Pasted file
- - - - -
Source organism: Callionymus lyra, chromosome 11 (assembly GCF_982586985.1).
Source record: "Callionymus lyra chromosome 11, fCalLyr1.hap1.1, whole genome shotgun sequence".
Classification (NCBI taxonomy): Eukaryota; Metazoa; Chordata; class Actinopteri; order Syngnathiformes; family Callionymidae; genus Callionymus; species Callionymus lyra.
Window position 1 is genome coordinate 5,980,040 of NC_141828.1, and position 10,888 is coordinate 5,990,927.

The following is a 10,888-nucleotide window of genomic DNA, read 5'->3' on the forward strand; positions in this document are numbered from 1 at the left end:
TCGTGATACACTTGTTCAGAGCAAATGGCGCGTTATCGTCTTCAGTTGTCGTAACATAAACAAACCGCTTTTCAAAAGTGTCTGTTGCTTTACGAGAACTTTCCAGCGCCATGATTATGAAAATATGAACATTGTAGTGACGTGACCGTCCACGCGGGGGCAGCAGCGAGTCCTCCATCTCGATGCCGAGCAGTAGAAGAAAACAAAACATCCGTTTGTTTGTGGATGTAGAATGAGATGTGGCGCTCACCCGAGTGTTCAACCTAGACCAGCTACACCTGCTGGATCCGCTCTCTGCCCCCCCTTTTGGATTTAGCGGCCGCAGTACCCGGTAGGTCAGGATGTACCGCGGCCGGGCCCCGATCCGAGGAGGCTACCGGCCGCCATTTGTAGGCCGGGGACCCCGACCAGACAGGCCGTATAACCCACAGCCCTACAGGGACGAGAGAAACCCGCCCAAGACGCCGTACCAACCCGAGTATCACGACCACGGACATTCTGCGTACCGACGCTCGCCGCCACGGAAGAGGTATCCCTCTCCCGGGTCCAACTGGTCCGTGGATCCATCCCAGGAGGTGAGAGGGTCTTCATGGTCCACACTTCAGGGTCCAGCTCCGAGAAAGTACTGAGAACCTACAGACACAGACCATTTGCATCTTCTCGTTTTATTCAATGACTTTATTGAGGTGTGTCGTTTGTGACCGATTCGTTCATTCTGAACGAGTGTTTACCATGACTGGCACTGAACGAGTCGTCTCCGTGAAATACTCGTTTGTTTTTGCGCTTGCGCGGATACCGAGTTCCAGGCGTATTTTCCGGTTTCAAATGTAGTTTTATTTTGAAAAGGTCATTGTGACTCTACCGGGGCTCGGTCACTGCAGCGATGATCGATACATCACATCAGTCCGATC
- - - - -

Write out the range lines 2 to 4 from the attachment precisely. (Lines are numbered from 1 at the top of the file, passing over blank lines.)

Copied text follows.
Source record: "Callionymus lyra chromosome 11, fCalLyr1.hap1.1, whole genome shotgun sequence".
Classification (NCBI taxonomy): Eukaryota; Metazoa; Chordata; class Actinopteri; order Syngnathiformes; family Callionymidae; genus Callionymus; species Callionymus lyra.
Window position 1 is genome coordinate 5,980,040 of NC_141828.1, and position 10,888 is coordinate 5,990,927.